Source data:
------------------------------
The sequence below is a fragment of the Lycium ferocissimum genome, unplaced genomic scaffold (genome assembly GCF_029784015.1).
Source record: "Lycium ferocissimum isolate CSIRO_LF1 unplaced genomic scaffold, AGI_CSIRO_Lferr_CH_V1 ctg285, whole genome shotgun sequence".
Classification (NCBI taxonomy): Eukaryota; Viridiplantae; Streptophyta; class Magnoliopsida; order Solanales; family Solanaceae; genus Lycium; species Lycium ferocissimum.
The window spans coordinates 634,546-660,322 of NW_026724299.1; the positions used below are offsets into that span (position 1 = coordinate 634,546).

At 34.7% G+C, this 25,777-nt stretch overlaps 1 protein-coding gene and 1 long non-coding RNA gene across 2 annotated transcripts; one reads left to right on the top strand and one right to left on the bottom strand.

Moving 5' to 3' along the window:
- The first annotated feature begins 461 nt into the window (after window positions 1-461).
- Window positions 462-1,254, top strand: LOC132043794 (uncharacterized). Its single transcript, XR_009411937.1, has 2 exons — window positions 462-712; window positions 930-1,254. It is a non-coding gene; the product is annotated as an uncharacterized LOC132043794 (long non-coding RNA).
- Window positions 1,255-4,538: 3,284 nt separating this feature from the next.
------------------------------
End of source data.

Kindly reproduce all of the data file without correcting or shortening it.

The sequence below is a fragment of the Lycium ferocissimum genome, unplaced genomic scaffold (genome assembly GCF_029784015.1).
Source record: "Lycium ferocissimum isolate CSIRO_LF1 unplaced genomic scaffold, AGI_CSIRO_Lferr_CH_V1 ctg285, whole genome shotgun sequence".
Classification (NCBI taxonomy): Eukaryota; Viridiplantae; Streptophyta; class Magnoliopsida; order Solanales; family Solanaceae; genus Lycium; species Lycium ferocissimum.
The window spans coordinates 634,546-660,322 of NW_026724299.1; the positions used below are offsets into that span (position 1 = coordinate 634,546).

At 34.7% G+C, this 25,777-nt stretch overlaps 1 protein-coding gene and 1 long non-coding RNA gene across 2 annotated transcripts; one reads left to right on the top strand and one right to left on the bottom strand.

Moving 5' to 3' along the window:
- The first annotated feature begins 461 nt into the window (after window positions 1-461).
- Window positions 462-1,254, top strand: LOC132043794 (uncharacterized). Its single transcript, XR_009411937.1, has 2 exons — window positions 462-712; window positions 930-1,254. It is a non-coding gene; the product is annotated as an uncharacterized LOC132043794 (long non-coding RNA).
- Window positions 1,255-4,538: 3,284 nt separating this feature from the next.